The Best New Blues of 2016 According to Bob Dorr
Looking for the best of Blues in 2016? Bob Dorr, frontman for Bob Dorr and the Blue Band and host of Beatles Medley, Backtracks, and Blue Avenue on Iowa Public Radio, shares his thoughts on this year's releases.
Thornetta Davis – “I'd Rather Be Alone” off of the album “Honest Woman”
2016 is really kind of the year of the women in blues. First, a return to the national scene for Thornetta Davis. I played dates in the same clubs as she did in the 90s (RIBCO, Gabes, etc.) I lost track of her after she stopped traveling. She's now known as The Queen of the Detroit Blues Scene and is back with a nationally distributed cd called Honest Woman. It's the real blues when you say “I'd Rather Be Alone…”
Vaneese Thomas – “Sweet Talk Me” off of the album The Long Journey Home
There were lots of great soul-blues releases from women in 2016. Newcomer Kat Riggins and emerging stars J.J. Thames and Terri Odabi had great releases as well as Memphis soul blues icon Rufus Thomas' daughter Vaneese Thomas, who wrote 11 of the 12 songs on her disc The Long Journey Home, including a little “Sweet Talkin’.
Fiona Boyes - “Devil You Know” off the album Professin' The Blues
My pick for acoustic album of the year is also by a woman. Australian Fiona Boyes (who splits her time between Australia and Oregon) was the first woman to win the International Blues Challenge. She plays electric and acoustic guitar and is one of the world's premiere gut-bucket style blues guitar players. Her 2016 release is all acoustic, called Professin' The Blues, she wrote or co-wrote 14 of the 16 songs including “The Devil You Know.”
Bobby Rush – “Funk O' De Funk” off the album Porcupine Meat
William Bell – “The Three of Me” off the album This Is Where I Live
Of the releases by blues men, my favorite is by icon Bobby Rush, who has been experiencing a renaissance in his career in recent years (he was 83 years young in November), and may still be the funkiest man alive. And to prove it, his 2016 release, Porcupine Meat has got the “Funk O' De Funk.”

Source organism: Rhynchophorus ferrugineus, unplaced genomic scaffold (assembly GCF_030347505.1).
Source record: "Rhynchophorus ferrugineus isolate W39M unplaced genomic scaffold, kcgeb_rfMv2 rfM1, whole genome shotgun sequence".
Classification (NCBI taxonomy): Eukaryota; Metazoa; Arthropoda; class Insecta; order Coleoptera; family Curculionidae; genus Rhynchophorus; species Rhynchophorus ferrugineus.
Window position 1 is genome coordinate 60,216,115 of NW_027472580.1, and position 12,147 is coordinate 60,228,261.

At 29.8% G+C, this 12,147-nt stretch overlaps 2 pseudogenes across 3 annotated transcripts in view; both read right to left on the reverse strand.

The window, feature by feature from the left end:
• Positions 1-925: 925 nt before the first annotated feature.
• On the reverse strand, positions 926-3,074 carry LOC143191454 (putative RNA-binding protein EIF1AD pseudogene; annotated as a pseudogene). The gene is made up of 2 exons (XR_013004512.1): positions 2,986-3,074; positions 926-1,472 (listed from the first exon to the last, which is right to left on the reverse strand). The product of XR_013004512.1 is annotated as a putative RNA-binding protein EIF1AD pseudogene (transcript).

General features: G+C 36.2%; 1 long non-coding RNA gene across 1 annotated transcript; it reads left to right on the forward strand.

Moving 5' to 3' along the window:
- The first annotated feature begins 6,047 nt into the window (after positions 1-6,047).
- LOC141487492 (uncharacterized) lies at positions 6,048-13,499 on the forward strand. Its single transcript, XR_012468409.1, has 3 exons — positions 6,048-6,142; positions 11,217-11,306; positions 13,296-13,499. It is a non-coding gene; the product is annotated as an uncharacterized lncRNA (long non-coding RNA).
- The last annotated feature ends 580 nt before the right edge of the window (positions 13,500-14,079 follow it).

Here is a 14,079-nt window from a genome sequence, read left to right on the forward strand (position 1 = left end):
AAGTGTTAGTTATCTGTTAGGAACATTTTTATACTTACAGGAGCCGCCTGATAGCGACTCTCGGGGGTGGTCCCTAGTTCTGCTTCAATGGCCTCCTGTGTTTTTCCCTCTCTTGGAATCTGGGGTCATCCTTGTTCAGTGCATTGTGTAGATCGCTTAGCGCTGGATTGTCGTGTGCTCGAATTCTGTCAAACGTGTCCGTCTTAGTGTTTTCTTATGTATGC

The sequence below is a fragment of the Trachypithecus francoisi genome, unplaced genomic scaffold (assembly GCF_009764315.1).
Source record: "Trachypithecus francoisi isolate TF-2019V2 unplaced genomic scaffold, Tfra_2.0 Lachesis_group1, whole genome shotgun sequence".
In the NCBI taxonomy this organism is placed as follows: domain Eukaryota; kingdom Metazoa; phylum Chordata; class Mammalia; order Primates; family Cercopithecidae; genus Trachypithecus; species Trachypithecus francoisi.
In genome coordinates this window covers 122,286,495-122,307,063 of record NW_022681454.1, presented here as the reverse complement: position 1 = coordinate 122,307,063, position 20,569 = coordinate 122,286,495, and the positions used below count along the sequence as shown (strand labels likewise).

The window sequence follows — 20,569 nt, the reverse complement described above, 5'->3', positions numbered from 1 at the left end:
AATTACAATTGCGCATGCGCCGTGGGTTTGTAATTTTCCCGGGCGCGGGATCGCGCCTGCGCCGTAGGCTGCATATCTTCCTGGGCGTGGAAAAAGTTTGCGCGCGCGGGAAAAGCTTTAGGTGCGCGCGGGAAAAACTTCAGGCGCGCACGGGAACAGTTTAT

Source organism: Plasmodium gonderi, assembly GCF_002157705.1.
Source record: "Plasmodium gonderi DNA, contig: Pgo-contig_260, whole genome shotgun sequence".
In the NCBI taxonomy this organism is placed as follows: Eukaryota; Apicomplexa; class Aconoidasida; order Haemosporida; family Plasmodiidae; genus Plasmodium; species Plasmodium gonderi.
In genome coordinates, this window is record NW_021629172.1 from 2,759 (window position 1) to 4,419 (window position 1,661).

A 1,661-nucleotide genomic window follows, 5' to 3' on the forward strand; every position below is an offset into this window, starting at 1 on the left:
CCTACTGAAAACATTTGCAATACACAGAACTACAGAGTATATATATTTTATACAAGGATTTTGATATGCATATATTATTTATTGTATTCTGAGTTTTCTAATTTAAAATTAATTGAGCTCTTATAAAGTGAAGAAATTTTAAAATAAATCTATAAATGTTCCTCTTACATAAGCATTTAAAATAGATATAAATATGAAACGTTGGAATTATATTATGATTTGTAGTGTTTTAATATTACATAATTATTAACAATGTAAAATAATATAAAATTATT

Sugar Ray & The Bluetones – “It Ain't Funny” off the album Seeing Is Believing
I've grown to love the reemerging east-coast traditional blues sound in recent years. Sugar Ray and The Bluetones have followed up their 2015 multi Blues Music Award winning CD Living Tear To Tear with another good one, Seeing is Believing, this one is “It Ain't Funny.”
The Knickerbocker All-Stars “Going To The Country” off the album Texas Rhody Blues
If you take that same traditional sound and add horns, you get The Knickerbocker All-Stars. Some of the all-stars include Jimmy Vaughn and Duke Robillard on guitar. The CD is titled Texas Rhody Blues (Vaughn is from Austin TX, and Robillard is from Rhode Island). This is both Jimmy and Duke playing guitar with Duke singing “Going To The Country.”
Don't get me wrong, I still love my Chicago boys. Lurrie Bell is probably going to win lots of awards for his CD Can't Shake This Feeling. Soul-blues singer/harp player Omar Coleman has a cool live CD recorded in one of Chicago's iconic clubs, Rosa's Lounge. Sugar Blue has returned to a more traditional blues sound with his disc Voyage, which proves he's still one of the world's premiere harp players, and Lil Ed's got The Big Sound of Lil Ed. I also want to give a shout out to Iowan's Rush Cleveland, Blue Henry from Cedar Rapids and, I don't mind sayin', I think The Blue Band had a nice 35th Anniversary CD in 2016.
Deb Ryder-Grit - “Grease and Tears” off the album Grit, Grease and Tears
I told you it was the year of the woman in the blues. Deb Ryder has her third gem in a row out in 2016. She writes and sings the songs; she produces the recording; and she even did the graphic design for the cover. Originally from around Peoria IL, now based in Los Angeles, my favorite blues CD for 2016 is Deb's Grit, Grease and Tears.
“You Can’t Do that” by the Beatles from the album “Live at the Hollywood Bowl”
As far as Backtracks, anytime you have a new Beatles release, it's a good year. The reissue of Live at The Hollywood Bowl uses modern technology to REALLY enhance the mix of the band (keep in mind all the tech advances since it was first released in 1977). It also has second generation Beatle engineering. Famed Beatle producer George Martin's son Giles is the audio genius producer. It also gives us 4 songs not on the original 1977 release including the 1964 performance of “You Can't Do That.” This is all in conjunction with the release of the Ron Howard documentary film 8 Days A Week spotlighting the Fab Four’s touring days at the height of Beatlemania. Everyone I know who's seen the film loves it.